Tennessee’s highest court today ruled a man who’d been misled to believe he was a father is due more than 25-thousand dollars from his ex-wife.
The decision came in the case of Tina Hodge and Chadwick Craig, a couple who got married soon after high school because she was pregnant. The pair had been on again, off again, and she’d had sex several times with another man, but when asked at the time if she was sure the child was Craig’s, Hodge assured him it couldn’t be anyone else’s.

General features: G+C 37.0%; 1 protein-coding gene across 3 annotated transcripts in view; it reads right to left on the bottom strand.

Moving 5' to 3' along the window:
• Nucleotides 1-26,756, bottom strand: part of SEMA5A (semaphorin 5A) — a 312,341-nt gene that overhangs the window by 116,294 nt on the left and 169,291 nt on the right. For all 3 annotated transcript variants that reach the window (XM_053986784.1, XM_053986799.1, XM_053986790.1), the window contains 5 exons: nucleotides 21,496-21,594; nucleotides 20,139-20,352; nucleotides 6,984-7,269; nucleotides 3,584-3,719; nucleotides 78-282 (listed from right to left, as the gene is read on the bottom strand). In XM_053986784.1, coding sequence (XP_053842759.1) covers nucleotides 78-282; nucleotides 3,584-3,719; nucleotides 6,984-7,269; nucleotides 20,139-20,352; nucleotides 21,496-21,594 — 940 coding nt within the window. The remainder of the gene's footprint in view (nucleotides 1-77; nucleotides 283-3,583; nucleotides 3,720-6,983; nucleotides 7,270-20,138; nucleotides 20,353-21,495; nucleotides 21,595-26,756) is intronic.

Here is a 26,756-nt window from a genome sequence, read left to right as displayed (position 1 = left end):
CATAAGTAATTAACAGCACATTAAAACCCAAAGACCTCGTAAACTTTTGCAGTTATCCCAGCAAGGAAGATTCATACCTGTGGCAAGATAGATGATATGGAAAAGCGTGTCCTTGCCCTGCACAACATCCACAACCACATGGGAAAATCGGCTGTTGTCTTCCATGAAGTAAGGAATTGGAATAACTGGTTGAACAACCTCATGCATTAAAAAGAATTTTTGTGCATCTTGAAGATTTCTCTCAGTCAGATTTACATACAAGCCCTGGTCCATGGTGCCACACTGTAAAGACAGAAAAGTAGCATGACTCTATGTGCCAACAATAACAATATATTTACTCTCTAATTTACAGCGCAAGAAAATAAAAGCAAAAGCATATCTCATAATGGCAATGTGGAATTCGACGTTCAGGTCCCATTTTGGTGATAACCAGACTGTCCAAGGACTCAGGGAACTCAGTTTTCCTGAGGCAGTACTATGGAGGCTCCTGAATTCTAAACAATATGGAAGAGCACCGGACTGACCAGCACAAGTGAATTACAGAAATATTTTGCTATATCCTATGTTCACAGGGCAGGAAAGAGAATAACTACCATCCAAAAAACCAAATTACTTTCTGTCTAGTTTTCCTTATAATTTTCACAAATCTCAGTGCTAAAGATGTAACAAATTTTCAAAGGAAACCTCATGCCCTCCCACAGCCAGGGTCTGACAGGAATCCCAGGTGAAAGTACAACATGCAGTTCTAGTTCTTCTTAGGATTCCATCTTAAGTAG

Sixteen years, a divorce, and a paternity test later the truth came out: he wasn’t the father. Craig took his ex-wife to court asking for a refund of the child support, medical costs and insurance premiums he’d paid since the divorce. A lower court had ruled that would be a retroactive change to the child support agreement and turned him down. But the state supreme court found that Hodge’s lie fell under the legal category of “intentional misrepresentation,” which means she can be required to pay damages.
While the opinion clearly states it’s settling a “matter of public policy,” the justices were careful to clarify that it does not set any precedent in cases where a couple never married or haven’t yet divorced.